27 April 2018
Breaking News
Tuesday, 24 February 2015 08:41

ARET urges farmers to grow new disease resistant tobacco varieties

Written by  Synd Kalimbuka


A host farmer expressing how good the varieties are 

Zomba, February 24: The Agriculture Research and Extension Trust (ARET) has advised farmers in the country to grow newly introduced barley tobacco varieties which are resistant to pests and diseases.

Deputy Director for Extension Specialist for ARET John Nyangulu made the remarks recently in Zomba during an annual Tobacco Field Day at Dzaone Extension Planning Area-EPA.

According to Nyangulu, ARET's Barley Hybrid varieties which include ABH 12, ABH31 and ABH 43 produce high quality leaves close to each other, grow fast, maintain weight and are resistant to nematodes and other diseases.

And as one way of mitigating effects of climate change, Nyangulu urged tobacco farmers to use water or the dry planting system.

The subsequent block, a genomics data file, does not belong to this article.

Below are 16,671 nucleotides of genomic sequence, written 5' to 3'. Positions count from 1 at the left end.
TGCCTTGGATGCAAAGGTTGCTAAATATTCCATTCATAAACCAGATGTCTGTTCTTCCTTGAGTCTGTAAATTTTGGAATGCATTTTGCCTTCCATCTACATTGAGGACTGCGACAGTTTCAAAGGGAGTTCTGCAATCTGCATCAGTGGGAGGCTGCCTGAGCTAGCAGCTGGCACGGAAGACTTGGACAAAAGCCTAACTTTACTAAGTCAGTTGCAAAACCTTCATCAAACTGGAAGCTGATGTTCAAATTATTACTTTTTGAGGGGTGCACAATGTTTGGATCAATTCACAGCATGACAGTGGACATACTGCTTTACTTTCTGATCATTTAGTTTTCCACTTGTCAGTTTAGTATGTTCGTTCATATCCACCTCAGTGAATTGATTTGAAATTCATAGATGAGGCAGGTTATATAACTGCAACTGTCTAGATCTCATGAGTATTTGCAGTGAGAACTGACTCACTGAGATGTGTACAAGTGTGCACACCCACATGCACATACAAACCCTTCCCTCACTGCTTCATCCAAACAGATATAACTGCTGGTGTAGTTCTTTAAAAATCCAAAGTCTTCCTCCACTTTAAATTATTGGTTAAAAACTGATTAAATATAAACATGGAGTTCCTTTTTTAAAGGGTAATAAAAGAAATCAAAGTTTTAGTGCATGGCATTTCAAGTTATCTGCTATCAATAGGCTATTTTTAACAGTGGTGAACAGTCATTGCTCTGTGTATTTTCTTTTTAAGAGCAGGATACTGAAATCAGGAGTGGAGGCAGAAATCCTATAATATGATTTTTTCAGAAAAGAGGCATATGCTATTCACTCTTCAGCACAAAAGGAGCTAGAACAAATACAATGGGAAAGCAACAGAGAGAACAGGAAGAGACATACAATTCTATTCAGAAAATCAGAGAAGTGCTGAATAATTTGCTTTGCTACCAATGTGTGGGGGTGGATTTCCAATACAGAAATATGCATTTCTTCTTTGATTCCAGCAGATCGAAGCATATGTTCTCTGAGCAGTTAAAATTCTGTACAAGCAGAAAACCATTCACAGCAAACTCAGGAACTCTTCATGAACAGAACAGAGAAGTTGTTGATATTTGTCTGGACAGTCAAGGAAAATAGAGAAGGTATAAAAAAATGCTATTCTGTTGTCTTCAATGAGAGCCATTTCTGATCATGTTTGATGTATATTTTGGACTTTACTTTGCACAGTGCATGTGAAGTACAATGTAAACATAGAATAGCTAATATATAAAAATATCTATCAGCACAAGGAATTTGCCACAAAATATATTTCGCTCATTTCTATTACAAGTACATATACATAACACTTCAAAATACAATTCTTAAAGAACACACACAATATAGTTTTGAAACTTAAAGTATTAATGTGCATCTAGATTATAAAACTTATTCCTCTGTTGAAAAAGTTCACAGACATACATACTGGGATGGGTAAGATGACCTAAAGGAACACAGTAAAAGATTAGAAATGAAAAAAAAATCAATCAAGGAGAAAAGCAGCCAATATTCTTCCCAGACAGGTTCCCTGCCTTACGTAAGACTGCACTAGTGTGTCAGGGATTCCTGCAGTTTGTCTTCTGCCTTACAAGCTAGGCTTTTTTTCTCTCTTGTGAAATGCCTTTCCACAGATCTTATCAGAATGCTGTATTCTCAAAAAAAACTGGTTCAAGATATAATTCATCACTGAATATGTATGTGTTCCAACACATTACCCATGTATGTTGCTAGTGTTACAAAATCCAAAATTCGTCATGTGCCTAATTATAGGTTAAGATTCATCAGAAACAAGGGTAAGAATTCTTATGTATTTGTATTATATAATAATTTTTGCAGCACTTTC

Machinga ADD Program Manager, Getrude Kalinde Thaulo commended ARET for producing the new tobacco varieties, observing that they will help farmers to earn more from their labour.

However, Thaulo told Malawi News Agency that this year’s production had been compromised by heavy and continuous rains the country experienced.

"Production of various crops including tobacco have been compromised due to heavy and continuous rains we have experienced in Malawi," said Thaulo.

Thaulo said the Ministry of Agriculture was aware of the situation and will provide affected farmers with cassava cuttings and potatoes to plant.

One of the host farmers, Demister Chipanda shared his testimony on how the new varieties were performing.

Chipanda said the varieties dry fast as compared to other varieties, and despite the heavy rains the country has experienced, he expects to produce 15 bails this year,  a far higher tonnage than the previous years.

ARET is expected to hold 6 major field days and 150 minors across the country in order to sensitize farmers on the new hybrid varieties.

ARET was established in 1995 through the merger of Tobacco Research Institute of Malawi (TRIM) and Estate Extension Services Trust (EEST).

Features

Good tobacco labour practices send children back to school

Good tobacco labour practices send children back to school

Kasungu, April 14, 2018: Tchesa Full Primary School in Kasungu east had less than 550 learners in 2012. The school saw most children shunning its doors because they had to help parents in tobacco production. Head teacher Zuze Mthiko says enrollment was very low compared to children’s population in...